Thursday, Oct. 20th
Video-conference Symposium on Immigration, HIV, and Health Issues
- Lecturers include Dr. Patria Rojas
- RSVP Required
Brown Bag Lecture:
Friday, Oct. 28th
Health Disparities & Alzheimers Disease
- Dr. Shanna L. Burke
NIH Awards $12.7 Million to FIU
Three CRUSADA Researchers are Members of Interdisciplinary Team
Frank Dillon Awarded R15 grant from NIMHD
Affiliated faculty member Frank Dillion was awarded a R15 to conduct a study of HIV testing among at risk Latino men
Dr. Rahill accepts tenured position at USF
Former PhD student scholar Dr. Guitele Rahill becomes a tenured Associate Professor at USF
Scholar Awarded at NIMHD Conference
Dr. Kanamori Awarded third place at the 2014 National Institute on Minority Health & Health Disparities Grantees Conference
CRUSADA Faculty Featured on NIH Website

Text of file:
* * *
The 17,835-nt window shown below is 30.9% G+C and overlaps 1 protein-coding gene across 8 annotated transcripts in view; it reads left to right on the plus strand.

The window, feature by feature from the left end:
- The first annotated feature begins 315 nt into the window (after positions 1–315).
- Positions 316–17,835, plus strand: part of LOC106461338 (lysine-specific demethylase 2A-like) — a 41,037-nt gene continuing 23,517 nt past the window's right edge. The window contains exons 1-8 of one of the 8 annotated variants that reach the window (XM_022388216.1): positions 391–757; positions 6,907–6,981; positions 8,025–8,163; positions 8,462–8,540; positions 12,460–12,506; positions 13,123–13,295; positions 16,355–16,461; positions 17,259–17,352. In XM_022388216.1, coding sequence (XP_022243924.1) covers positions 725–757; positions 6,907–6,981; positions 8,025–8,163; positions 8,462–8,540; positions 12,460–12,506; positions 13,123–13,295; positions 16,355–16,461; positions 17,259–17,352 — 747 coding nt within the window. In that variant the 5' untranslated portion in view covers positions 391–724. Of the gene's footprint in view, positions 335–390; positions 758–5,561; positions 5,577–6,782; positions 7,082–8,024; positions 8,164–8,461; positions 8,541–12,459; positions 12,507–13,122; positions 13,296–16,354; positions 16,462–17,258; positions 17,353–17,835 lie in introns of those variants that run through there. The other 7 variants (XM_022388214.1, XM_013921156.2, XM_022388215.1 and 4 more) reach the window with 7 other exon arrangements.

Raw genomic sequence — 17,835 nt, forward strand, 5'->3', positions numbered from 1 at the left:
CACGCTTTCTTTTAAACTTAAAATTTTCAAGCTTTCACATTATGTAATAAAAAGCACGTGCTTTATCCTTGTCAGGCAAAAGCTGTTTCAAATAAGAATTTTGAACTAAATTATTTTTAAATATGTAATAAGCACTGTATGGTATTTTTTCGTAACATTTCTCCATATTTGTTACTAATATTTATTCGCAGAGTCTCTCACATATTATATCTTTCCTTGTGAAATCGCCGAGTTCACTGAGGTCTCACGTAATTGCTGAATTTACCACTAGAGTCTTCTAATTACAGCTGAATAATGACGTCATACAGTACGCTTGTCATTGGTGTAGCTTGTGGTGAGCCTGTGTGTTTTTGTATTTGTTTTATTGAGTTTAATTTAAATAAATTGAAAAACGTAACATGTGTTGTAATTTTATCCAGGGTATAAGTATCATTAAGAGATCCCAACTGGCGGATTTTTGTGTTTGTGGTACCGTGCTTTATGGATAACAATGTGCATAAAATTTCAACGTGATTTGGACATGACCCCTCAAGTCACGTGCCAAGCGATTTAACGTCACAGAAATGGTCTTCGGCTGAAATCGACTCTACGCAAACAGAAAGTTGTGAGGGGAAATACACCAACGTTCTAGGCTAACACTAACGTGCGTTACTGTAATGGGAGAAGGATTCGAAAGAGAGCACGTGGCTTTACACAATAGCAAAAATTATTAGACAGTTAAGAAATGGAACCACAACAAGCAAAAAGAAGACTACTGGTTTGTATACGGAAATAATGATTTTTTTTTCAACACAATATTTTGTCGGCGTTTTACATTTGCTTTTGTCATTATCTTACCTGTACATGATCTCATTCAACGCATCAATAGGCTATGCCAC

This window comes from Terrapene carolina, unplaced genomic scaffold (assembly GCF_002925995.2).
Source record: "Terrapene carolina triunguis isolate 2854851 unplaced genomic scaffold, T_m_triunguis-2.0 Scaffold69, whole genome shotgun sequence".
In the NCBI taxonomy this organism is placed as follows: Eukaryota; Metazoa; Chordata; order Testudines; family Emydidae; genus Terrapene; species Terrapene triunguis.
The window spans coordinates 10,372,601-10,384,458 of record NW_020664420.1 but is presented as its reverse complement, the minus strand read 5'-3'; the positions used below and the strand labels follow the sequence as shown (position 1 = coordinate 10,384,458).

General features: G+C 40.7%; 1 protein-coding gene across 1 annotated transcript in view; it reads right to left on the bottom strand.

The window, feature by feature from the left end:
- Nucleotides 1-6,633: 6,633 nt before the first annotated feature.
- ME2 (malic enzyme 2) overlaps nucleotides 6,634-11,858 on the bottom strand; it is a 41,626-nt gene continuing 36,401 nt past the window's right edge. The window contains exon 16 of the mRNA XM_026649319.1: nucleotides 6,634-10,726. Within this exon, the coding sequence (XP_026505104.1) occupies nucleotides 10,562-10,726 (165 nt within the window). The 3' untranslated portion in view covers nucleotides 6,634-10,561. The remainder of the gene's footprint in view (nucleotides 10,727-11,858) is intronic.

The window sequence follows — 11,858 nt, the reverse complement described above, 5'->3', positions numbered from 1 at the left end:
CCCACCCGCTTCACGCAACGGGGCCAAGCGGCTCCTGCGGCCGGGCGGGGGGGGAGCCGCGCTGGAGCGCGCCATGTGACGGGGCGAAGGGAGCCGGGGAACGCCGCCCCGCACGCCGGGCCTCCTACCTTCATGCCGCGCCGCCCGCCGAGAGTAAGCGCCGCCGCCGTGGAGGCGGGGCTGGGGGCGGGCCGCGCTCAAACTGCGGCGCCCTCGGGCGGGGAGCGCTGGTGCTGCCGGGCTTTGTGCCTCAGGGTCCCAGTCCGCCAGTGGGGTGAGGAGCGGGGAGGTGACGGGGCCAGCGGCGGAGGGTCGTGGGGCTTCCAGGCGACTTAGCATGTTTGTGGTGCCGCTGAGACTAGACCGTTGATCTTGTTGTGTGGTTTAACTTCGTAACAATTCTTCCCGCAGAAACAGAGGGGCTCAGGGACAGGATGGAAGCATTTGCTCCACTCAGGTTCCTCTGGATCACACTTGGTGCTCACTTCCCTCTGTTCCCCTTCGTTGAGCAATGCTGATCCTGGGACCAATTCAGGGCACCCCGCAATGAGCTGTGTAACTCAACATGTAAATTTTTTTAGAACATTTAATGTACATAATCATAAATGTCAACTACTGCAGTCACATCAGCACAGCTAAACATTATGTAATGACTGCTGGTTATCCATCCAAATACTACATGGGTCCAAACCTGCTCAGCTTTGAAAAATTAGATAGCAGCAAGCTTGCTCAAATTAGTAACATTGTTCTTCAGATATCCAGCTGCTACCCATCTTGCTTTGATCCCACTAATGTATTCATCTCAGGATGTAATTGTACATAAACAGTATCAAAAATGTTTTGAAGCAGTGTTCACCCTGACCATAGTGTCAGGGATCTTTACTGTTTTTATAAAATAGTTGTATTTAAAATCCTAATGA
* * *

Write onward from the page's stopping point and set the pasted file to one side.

Preventing HIV/AIDS in Recent Latino Immigrants
More CRUSADA News
CRUSADA News Page
There is an increasing sense of urgency to reduce, prevent, and eliminate Latino HIV and substance abuse health disparities in the U.S. Latinos are the largest and the fastest growing racial/ethnic minority group in the United States (De La Rosa, Dillon, Schwartz, Rojas, & Duan, 2009; NCMHD, 2008). According to the U.S. Census Bureau's American Community Survey (2009), Latinos comprise 50.5 million or 16.1% of the total U.S. population, discounting Puerto Rico (U.S. Census, 2010). This is a 43% increase from the 2000 U.S. Census figures which reported that Latinos comprised 35.3 million or 12.5% of the total U.S. population (U.S. Census Bureau, 2009). In addition, a 2008 Census projection report foresees the Latino population rising to approximately 30% of the total U.S. population by 2050 (U.S. Census Bureau, 2008b). The impact of the growth in the U.S. Latino population is magnified by the fact that both the non-Latino White and African American populations are stable and aging (Pew Hispanic Center, 2009). With the dramatic increase of the Latino population comes challenges in terms of access to health care (particularly among immigrant Latinos) that make it imperative to develop a clear understanding of the factors and issues that affect Latino health disparities.